Chapter 6. Wear Performance of Monolithic and Composite Mixing Tubes for Abrasive Water Jet Cutting of Ceramics

  1. Don Bray
  1. M. Ramulu1,
  2. M. G. Jenkins1,
  3. T. L. Stevens2 and
  4. J. A. Salem3

Published Online: 23 MAR 2010

DOI: 10.1002/9780470294499.ch6

22nd Annual Conference on Composites, Advanced Ceramics, Materials, and Structures: B: Ceramic Engineering and Science Proceedings, Volume 19, Issue 4

22nd Annual Conference on Composites, Advanced Ceramics, Materials, and Structures: B: Ceramic Engineering and Science Proceedings, Volume 19, Issue 4

How to Cite

Ramulu, M., Jenkins, M. G., Stevens, T. L. and Salem, J. A. (1998) Wear Performance of Monolithic and Composite Mixing Tubes for Abrasive Water Jet Cutting of Ceramics, in 22nd Annual Conference on Composites, Advanced Ceramics, Materials, and Structures: B: Ceramic Engineering and Science Proceedings, Volume 19, Issue 4 (ed D. Bray), John Wiley & Sons, Inc., Hoboken, NJ, USA. doi: 10.1002/9780470294499.ch6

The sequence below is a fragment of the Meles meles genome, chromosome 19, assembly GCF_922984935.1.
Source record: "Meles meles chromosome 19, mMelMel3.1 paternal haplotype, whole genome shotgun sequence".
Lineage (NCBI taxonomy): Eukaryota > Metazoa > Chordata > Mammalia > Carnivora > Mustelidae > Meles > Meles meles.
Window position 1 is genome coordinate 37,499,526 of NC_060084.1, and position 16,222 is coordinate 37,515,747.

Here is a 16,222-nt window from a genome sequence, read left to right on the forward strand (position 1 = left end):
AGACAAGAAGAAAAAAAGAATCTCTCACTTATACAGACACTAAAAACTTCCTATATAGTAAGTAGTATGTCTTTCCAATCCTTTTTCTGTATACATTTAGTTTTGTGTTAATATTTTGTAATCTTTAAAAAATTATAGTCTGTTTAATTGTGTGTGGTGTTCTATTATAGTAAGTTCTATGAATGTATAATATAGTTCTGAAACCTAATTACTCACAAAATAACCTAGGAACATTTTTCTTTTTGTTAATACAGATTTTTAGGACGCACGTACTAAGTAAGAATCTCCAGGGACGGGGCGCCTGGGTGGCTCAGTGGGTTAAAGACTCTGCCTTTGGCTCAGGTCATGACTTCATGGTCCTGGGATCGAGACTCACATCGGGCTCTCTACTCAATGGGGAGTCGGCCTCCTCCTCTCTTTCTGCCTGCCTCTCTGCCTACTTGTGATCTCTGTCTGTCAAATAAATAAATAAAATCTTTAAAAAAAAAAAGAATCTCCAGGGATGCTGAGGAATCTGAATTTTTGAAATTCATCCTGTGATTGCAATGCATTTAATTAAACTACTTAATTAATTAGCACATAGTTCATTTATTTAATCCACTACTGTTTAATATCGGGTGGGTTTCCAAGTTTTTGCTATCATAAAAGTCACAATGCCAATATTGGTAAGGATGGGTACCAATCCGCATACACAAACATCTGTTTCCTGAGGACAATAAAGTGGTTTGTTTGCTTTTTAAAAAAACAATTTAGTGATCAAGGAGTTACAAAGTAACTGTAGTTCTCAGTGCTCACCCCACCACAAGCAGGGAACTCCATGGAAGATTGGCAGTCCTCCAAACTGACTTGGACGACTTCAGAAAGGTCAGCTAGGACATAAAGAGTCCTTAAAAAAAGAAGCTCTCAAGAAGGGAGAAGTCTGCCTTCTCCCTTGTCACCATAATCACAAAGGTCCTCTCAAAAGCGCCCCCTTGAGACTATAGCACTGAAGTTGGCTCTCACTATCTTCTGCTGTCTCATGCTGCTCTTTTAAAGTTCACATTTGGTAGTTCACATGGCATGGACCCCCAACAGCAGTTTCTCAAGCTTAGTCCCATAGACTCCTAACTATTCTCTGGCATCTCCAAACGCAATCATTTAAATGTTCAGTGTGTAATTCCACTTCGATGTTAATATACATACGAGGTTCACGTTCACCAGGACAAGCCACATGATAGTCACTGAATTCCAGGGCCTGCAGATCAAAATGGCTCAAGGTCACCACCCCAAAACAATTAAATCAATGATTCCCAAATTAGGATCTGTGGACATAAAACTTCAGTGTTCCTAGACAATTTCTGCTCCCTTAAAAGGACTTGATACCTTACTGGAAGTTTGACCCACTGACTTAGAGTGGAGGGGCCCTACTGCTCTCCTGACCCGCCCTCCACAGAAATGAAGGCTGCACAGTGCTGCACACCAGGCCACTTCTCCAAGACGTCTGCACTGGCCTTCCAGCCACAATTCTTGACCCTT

Author Information

  1. 1

    University of Washington Seattle, WA 98195–2600

  2. 2

    Hewlett-Packard Company Corvalis, OR 97330–4239

  3. 3

    NASA Lewis Research Center Cleveland, OH 48135–3191

Publication History

  1. Published Online: 23 MAR 2010
  2. Published Print: 1 JAN 1998

ISBN Information

Print ISBN: 9780470375594

Online ISBN: 9780470294499

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Keywords:

  • efficiency;
  • formulations;
  • characteristics;
  • horizon;
  • glass-ceramic

Summary

Abrasive water jet (AWJ) cutting is one of the more versatile and useful technological processes for machining intricate and complex shapes from various ceramics, and in particular ceramic composites. However, a critical component of AWJ systems is the mixing tube where the high-velocity jet of water is mixed with the cutting abrasive (e.g, garnet). Choice of the mixing tube material (typically a tungsten carbide) has a direct effect on the AWJ cutting performance and the economics of the fabrication process. In this study, the wear mechanisms in AWJ mixing tubes were identified through electron microscopy and surface profilometry. Pertinent mechanical properties were targeted through the application of theoretical wear models. Finally, AWJ mixing tubes made of various alternative materials for high performance were tested in the AWJ cutting environment to verify both the identified wear mechanisms and the choice of the alternative materials.